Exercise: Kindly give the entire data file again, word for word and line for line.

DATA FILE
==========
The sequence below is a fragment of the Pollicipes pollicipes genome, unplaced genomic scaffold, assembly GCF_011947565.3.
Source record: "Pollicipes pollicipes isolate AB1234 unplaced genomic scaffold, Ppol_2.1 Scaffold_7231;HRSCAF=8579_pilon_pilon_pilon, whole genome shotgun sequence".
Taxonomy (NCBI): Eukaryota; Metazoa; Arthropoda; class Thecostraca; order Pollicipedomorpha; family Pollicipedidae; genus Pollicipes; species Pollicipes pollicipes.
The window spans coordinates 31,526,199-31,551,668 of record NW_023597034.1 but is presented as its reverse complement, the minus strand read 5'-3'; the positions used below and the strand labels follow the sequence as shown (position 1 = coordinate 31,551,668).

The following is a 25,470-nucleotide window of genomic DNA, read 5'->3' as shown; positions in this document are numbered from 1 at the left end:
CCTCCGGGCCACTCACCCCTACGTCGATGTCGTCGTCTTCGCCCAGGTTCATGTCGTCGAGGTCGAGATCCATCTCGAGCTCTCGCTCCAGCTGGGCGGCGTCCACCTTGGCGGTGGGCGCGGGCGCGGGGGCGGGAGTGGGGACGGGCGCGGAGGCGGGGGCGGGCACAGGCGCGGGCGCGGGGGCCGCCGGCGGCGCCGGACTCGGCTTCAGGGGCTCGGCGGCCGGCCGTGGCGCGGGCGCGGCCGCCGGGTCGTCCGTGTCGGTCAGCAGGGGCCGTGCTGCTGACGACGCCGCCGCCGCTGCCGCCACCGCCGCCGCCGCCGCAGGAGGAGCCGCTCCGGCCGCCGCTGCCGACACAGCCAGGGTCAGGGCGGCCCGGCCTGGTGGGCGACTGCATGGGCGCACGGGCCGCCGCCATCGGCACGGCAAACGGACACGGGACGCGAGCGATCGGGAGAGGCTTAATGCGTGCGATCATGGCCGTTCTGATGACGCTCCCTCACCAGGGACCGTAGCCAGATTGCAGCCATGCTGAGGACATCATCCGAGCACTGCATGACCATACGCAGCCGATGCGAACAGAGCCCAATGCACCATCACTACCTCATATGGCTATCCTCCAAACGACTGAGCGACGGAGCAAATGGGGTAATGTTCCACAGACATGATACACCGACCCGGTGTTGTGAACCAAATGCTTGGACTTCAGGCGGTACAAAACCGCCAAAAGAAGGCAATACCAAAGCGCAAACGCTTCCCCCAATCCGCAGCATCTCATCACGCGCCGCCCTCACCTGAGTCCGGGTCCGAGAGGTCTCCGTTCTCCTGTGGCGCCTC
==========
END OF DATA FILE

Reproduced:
The sequence below is a fragment of the Pollicipes pollicipes genome, unplaced genomic scaffold, assembly GCF_011947565.3.
Source record: "Pollicipes pollicipes isolate AB1234 unplaced genomic scaffold, Ppol_2.1 Scaffold_7231;HRSCAF=8579_pilon_pilon_pilon, whole genome shotgun sequence".
Taxonomy (NCBI): Eukaryota; Metazoa; Arthropoda; class Thecostraca; order Pollicipedomorpha; family Pollicipedidae; genus Pollicipes; species Pollicipes pollicipes.
The window spans coordinates 31,526,199-31,551,668 of record NW_023597034.1 but is presented as its reverse complement, the minus strand read 5'-3'; the positions used below and the strand labels follow the sequence as shown (position 1 = coordinate 31,551,668).

The following is a 25,470-nucleotide window of genomic DNA, read 5'->3' as shown; positions in this document are numbered from 1 at the left end:
CCTCCGGGCCACTCACCCCTACGTCGATGTCGTCGTCTTCGCCCAGGTTCATGTCGTCGAGGTCGAGATCCATCTCGAGCTCTCGCTCCAGCTGGGCGGCGTCCACCTTGGCGGTGGGCGCGGGCGCGGGGGCGGGAGTGGGGACGGGCGCGGAGGCGGGGGCGGGCACAGGCGCGGGCGCGGGGGCCGCCGGCGGCGCCGGACTCGGCTTCAGGGGCTCGGCGGCCGGCCGTGGCGCGGGCGCGGCCGCCGGGTCGTCCGTGTCGGTCAGCAGGGGCCGTGCTGCTGACGACGCCGCCGCCGCTGCCGCCACCGCCGCCGCCGCCGCAGGAGGAGCCGCTCCGGCCGCCGCTGCCGACACAGCCAGGGTCAGGGCGGCCCGGCCTGGTGGGCGACTGCATGGGCGCACGGGCCGCCGCCATCGGCACGGCAAACGGACACGGGACGCGAGCGATCGGGAGAGGCTTAATGCGTGCGATCATGGCCGTTCTGATGACGCTCCCTCACCAGGGACCGTAGCCAGATTGCAGCCATGCTGAGGACATCATCCGAGCACTGCATGACCATACGCAGCCGATGCGAACAGAGCCCAATGCACCATCACTACCTCATATGGCTATCCTCCAAACGACTGAGCGACGGAGCAAATGGGGTAATGTTCCACAGACATGATACACCGACCCGGTGTTGTGAACCAAATGCTTGGACTTCAGGCGGTACAAAACCGCCAAAAGAAGGCAATACCAAAGCGCAAACGCTTCCCCCAATCCGCAGCATCTCATCACGCGCCGCCCTCACCTGAGTCCGGGTCCGAGAGGTCTCCGTTCTCCTGTGGCGCCTC